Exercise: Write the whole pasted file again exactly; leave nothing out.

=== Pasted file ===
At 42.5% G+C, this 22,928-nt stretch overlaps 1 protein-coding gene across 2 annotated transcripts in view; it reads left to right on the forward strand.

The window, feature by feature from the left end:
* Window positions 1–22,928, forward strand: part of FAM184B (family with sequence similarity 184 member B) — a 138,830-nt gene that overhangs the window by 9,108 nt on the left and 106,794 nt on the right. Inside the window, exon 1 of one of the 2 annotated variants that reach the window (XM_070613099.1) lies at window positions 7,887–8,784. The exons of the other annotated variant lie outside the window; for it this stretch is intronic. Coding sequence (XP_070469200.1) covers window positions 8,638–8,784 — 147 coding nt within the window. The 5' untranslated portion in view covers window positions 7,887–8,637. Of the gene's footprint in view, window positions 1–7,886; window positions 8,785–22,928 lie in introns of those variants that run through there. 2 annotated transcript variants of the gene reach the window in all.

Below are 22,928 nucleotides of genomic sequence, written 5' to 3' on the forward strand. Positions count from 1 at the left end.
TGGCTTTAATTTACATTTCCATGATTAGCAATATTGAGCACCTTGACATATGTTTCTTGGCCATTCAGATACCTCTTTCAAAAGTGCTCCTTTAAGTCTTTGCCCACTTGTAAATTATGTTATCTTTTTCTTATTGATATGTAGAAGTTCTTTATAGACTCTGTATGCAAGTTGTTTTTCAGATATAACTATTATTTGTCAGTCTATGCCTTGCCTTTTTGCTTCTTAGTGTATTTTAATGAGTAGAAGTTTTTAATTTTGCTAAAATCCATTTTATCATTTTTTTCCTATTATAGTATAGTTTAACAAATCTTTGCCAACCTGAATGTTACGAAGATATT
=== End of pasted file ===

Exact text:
At 42.5% G+C, this 22,928-nt stretch overlaps 1 protein-coding gene across 2 annotated transcripts in view; it reads left to right on the forward strand.

The window, feature by feature from the left end:
* Window positions 1–22,928, forward strand: part of FAM184B (family with sequence similarity 184 member B) — a 138,830-nt gene that overhangs the window by 9,108 nt on the left and 106,794 nt on the right. Inside the window, exon 1 of one of the 2 annotated variants that reach the window (XM_070613099.1) lies at window positions 7,887–8,784. The exons of the other annotated variant lie outside the window; for it this stretch is intronic. Coding sequence (XP_070469200.1) covers window positions 8,638–8,784 — 147 coding nt within the window. The 5' untranslated portion in view covers window positions 7,887–8,637. Of the gene's footprint in view, window positions 1–7,886; window positions 8,785–22,928 lie in introns of those variants that run through there. 2 annotated transcript variants of the gene reach the window in all.

Below are 22,928 nucleotides of genomic sequence, written 5' to 3' on the forward strand. Positions count from 1 at the left end.
TGGCTTTAATTTACATTTCCATGATTAGCAATATTGAGCACCTTGACATATGTTTCTTGGCCATTCAGATACCTCTTTCAAAAGTGCTCCTTTAAGTCTTTGCCCACTTGTAAATTATGTTATCTTTTTCTTATTGATATGTAGAAGTTCTTTATAGACTCTGTATGCAAGTTGTTTTTCAGATATAACTATTATTTGTCAGTCTATGCCTTGCCTTTTTGCTTCTTAGTGTATTTTAATGAGTAGAAGTTTTTAATTTTGCTAAAATCCATTTTATCATTTTTTTCCTATTATAGTATAGTTTAACAAATCTTTGCCAACCTGAATGTTACGAAGATATT